The Dramatic mode makes a return as well, which lets you and a friend or you and a CPU, take on a CPU controlled character. I loved when this was introduced by during the Street Fighter Alpha days and It’s still enjoyable now, albeit shortlived. Here you can relive the infamous Street Fighter Animated movie battle with Ken And Ryu, as they battle M.Bison.

Ultra Street Fighter 2 Ken uppercut

When Ultra Street Fighter II: The Final Challengers was announced, I was very skeptical about how the game was to be played. Not being a huge fan of the Nintendo Joy-Con, I didn’t imagine that the game would play well using them. Thankfully after having several hours of game time under my belt, I can say that my skepticism was unwarranted and playing with the Joy-Con isn’t that bad off. Using the button D-pad was still unimpressive, but using the analog stick was comfortable and the game was very playable. I was able to pull off special and supers with a few minutes of getting my hands on the game. For those looking to take their gameplay to the next step, I recommend the Nintendo Pro Controller. It greatly enhances the gameplay and I enjoyed using it over the Joy-Cons. Though there’s a trade-off and that you lose the ability to play the game on the go – outside of sitting down the Switch on a stable surface. Either way, you’ll have a blast regardless of which control setup you use. 

As a bonus, Capcom also included a music player, as well as a digital game manual and the complete Street Fighter Artworks: Supremacy artbook. While the music player is a nice touch as it includes both the classic and remixed themes for every character, the artbook is the real standout. I happen to own this book and not only has this been out of print for some time, it’s a classic.Full of some of the best Street Fighter art around, it’s nice to see this was included. And now, you can not use the Switch’s screen capture ability as it has been locked when you’re viewing the artbook.

Oh, and you can palette swap the World Warriors as well. I guess some people will find it useful, but it’s really limited and I’ll leave it at that.

Final Round

With the release of Ultra Street Fighter II: The Final Challengers on the Nintendo Switch, the system has gotten its first fighting game. Adding to that is the first time in a long time that a Street Fighter game has made it to Nintendo platform. Outside of Super Street Fighter IV: 3D Edition, we haven’t seen an original release since Street Fighter Alpha 2 – back in 2009! To its credit, it is a great game and more than able to stand out on the Nintendo Switch. However, there is a problem.

More than likely, Ultra Street Fighter II: The Final Challengers was created to introduce a new generation of gamers to the classic Street Fighter 2. This means for parents who grew up on the game will be able to sit down with their kids and play alongside them. I can see this game easily crossing the generation gap. On the flip side, outside of the Nintendo Switch exclusive additions, many will consider this a simple cash grab. This game shares many similarities with Super Street Fighter II Turbo HD Remix. This could be a potential issue for those who already own the previous iteration of the game.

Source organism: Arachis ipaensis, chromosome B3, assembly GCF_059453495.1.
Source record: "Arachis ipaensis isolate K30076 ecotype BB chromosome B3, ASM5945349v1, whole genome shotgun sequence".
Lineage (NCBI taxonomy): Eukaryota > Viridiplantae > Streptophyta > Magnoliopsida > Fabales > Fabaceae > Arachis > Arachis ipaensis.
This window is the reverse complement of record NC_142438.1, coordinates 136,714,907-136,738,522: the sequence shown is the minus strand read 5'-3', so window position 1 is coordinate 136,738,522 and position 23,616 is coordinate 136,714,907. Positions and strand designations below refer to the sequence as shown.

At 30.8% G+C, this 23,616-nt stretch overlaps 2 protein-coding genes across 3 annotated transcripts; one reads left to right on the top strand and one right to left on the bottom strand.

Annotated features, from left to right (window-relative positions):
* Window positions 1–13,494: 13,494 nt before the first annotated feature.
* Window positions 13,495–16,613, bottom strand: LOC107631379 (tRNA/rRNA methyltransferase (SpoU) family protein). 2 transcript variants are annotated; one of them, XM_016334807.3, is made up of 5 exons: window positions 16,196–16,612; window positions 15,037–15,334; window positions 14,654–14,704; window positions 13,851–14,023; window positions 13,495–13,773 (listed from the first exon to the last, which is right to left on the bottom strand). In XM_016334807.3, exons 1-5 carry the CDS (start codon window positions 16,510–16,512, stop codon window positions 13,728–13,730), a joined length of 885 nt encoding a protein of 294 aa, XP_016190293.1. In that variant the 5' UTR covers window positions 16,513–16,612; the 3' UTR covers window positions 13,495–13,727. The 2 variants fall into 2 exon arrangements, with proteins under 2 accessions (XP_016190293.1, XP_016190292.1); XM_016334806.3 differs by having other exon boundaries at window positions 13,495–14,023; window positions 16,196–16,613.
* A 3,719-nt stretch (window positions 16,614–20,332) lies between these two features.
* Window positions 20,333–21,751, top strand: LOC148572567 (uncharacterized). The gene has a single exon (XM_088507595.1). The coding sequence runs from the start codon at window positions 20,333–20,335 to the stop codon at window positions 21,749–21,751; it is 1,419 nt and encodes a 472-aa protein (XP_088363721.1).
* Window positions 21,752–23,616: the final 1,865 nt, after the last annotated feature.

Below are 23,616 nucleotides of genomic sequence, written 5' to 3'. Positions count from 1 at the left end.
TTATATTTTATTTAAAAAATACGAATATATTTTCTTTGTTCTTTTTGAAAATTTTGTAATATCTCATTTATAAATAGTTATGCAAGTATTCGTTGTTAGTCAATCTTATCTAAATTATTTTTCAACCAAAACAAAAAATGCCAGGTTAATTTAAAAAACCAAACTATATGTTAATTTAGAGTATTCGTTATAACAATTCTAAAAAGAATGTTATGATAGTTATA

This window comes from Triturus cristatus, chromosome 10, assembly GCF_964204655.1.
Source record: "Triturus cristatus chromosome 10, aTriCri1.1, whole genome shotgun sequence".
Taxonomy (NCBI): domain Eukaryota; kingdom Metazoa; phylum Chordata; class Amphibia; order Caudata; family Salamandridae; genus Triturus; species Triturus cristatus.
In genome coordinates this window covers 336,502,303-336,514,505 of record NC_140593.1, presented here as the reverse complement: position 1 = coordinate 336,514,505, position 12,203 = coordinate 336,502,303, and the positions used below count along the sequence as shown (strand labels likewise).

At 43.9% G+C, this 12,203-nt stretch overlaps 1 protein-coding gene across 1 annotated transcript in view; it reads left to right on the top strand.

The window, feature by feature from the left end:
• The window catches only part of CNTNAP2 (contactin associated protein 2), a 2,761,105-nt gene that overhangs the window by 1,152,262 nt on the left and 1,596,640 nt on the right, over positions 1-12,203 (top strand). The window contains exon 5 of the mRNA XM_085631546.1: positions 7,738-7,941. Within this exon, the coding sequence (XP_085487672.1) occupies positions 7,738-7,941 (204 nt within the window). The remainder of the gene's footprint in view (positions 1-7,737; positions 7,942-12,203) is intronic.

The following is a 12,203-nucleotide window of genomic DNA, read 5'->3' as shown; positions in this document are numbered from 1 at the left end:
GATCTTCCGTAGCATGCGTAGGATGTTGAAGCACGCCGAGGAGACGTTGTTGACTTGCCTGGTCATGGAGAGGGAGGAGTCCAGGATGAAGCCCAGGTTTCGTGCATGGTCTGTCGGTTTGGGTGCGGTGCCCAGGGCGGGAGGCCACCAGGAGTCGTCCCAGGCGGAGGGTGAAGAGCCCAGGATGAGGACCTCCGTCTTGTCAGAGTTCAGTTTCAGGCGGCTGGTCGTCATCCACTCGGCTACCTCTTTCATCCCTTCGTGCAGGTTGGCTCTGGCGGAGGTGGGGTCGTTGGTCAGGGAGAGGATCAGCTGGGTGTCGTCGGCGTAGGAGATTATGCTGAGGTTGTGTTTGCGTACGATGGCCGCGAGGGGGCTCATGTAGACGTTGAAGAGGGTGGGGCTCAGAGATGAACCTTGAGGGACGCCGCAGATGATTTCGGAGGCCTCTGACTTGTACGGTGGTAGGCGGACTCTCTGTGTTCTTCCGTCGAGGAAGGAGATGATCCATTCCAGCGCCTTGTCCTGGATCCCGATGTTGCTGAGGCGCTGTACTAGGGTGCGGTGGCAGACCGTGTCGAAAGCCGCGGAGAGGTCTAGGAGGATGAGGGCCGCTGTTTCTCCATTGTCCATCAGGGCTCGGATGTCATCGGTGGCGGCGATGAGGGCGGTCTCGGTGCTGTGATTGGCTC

Ultra Street Fighter 2 Player Select

With the addition of two new characters, the Way of the Hado mode, a new soundtrack, gallery mode, collect edit more and the Dramatic Battle mode, Ultra Street Fighter II: The Final Challengers has more than enough for someone who wants to get their fight on. Outside of that,  those who already own Super Street Fighter II Turbo HD Remix and are thinking about picking this up will have to decide if the added options are worth the $40 dollars. The title is solid, there’s no denying it. However, it’s still more of the same that we’ve played countless times over. If you’re looking for a solid fighting game for the Nintendo Switch, and don’t mind playing a rehash, then look no further. 

For everyone else, $40 is a bit steep and considering you can get most of this for much cheaper, I can’t really recommend it. Had this been priced at $20 dollars, then it would be different – as of right now, wait for a sale.

*This copy of Ultra Street Fighter II: The Final Challengers was provided to us by Nintendo for review purposes. For more information on how we review video games and other media/technology, please go review our Review Guideline/Scoring Policy for more info.

Summary

All in all, Ultra Street Fighter II: The Final Challengers is an impressive title for the Nintendo Switch. Sadly, the fact that we’ve seen this game several times before heavily negates its appeal. Short of adding two new characters, and the disappointing Way of the Hado mode, this is still Super Street Fighter 2 Turbo HD Remix. The title is worth picking up if you enjoy fighting games, but not its current price. Definitely, wait for a sale.

Pros:

  • Evil Ryu and Violent Ken in the same game.
  • The in-game sound test is a nice touch.
  • The addition of adding an extremely hard to find artbook is great for collectors.
  • Controls are solid, even on the Joy-con.

Cons:

  • The game is not worth $40 dollars.
  • Not able to test online mode until after the release is a bad move.
  • The Way of the Hado mode is really undercooked.
  • Why are we still getting Street Fighter II games?
Overall
3